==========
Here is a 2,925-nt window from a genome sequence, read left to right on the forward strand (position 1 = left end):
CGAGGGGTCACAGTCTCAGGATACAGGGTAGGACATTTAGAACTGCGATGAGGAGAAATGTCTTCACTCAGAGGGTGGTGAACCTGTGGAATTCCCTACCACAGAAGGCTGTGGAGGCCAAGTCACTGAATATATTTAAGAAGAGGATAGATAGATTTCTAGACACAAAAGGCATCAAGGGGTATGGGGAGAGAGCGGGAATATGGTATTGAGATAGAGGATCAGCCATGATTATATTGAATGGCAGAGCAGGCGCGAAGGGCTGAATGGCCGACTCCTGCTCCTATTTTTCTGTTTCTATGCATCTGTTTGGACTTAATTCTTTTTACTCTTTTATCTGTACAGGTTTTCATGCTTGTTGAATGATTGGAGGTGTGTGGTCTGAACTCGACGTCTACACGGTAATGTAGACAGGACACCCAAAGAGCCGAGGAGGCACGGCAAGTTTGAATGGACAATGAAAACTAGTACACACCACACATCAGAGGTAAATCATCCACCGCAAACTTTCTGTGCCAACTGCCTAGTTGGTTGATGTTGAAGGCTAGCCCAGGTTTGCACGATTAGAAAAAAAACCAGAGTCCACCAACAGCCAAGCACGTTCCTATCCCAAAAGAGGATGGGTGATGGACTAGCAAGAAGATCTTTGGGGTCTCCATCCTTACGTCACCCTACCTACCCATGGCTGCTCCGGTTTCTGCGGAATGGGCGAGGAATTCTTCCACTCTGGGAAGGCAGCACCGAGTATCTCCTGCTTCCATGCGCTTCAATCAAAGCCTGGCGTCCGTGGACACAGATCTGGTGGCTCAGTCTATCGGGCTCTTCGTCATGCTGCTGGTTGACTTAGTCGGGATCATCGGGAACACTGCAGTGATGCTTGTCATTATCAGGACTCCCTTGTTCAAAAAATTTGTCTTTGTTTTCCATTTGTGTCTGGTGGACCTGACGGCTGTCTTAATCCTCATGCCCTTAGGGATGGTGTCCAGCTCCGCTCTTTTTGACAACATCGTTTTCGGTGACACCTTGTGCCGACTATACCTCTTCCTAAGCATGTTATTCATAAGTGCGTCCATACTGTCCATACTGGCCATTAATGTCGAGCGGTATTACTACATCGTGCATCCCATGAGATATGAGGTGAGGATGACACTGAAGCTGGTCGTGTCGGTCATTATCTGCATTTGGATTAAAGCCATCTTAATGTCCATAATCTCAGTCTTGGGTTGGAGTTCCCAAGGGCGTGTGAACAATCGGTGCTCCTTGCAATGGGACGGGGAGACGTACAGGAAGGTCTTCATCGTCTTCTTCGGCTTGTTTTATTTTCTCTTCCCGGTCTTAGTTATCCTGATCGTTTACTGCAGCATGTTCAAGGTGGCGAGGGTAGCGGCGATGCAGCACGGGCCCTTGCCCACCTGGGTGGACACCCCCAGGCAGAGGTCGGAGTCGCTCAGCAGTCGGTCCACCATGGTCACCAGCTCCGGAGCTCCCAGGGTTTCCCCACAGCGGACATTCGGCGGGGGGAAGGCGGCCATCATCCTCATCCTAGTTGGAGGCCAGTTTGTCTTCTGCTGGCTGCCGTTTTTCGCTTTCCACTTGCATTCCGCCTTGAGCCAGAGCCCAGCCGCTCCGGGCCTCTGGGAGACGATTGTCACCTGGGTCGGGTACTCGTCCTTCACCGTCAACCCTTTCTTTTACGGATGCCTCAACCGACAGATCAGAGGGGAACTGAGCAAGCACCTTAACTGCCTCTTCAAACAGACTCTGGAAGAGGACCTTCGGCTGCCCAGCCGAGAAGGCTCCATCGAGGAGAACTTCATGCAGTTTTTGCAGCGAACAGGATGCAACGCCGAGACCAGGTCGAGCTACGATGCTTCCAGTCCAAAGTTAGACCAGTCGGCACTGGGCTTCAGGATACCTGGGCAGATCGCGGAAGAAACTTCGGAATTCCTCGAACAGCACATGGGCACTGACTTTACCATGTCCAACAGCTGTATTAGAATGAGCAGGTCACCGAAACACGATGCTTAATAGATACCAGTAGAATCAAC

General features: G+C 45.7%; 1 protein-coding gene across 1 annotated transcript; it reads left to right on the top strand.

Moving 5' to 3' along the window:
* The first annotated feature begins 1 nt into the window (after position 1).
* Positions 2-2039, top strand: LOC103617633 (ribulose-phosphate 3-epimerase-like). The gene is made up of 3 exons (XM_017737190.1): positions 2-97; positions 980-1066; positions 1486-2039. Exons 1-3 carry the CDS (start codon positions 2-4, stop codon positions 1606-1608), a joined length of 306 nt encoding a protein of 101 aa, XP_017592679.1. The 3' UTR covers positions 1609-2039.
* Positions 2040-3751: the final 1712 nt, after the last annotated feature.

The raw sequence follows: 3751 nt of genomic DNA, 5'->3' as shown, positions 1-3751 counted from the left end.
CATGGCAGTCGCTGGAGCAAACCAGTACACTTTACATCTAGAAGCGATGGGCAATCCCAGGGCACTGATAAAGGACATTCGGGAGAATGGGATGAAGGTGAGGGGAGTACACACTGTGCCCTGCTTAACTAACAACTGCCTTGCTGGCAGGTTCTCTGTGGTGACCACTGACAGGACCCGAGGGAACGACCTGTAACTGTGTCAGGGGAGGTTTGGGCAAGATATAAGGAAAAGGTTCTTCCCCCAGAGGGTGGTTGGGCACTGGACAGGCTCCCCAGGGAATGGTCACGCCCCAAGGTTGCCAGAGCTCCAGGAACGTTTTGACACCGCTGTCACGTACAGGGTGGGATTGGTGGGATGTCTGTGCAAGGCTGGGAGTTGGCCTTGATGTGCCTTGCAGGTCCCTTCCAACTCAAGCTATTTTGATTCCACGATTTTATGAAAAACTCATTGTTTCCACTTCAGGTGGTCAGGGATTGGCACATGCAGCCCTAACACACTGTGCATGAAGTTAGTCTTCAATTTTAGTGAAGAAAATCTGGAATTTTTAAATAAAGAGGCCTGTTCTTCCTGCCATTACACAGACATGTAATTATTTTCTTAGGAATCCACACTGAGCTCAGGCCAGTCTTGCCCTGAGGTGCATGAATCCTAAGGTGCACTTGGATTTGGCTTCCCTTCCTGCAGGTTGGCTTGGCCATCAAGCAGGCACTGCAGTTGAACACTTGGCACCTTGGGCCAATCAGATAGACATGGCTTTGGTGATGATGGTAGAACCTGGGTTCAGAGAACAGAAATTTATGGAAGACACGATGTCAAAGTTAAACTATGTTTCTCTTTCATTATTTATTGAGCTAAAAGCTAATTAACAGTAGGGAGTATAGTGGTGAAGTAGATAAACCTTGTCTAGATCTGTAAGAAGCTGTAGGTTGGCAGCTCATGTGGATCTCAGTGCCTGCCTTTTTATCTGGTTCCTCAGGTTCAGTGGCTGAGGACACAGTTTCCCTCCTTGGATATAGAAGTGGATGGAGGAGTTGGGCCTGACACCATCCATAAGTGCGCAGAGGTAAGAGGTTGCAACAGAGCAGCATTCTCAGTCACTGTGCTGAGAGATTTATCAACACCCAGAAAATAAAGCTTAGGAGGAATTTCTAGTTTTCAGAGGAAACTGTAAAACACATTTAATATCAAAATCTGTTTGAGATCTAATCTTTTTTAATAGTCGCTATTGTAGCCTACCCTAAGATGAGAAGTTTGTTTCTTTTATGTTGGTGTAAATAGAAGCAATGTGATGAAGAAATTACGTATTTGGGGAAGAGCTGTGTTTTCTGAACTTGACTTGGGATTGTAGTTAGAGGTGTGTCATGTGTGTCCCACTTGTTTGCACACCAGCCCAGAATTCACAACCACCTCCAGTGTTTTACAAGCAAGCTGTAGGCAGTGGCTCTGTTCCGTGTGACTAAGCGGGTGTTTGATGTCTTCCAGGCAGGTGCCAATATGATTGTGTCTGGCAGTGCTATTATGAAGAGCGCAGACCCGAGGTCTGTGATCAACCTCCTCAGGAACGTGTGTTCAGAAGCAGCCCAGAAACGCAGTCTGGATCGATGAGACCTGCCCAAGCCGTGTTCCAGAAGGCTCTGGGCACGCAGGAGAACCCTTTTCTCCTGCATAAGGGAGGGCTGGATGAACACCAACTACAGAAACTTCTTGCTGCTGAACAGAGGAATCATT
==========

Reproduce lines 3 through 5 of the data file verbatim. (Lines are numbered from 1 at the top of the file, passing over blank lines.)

General features: G+C 45.7%; 1 protein-coding gene across 1 annotated transcript; it reads left to right on the top strand.

Moving 5' to 3' along the window:
* The first annotated feature begins 1 nt into the window (after position 1).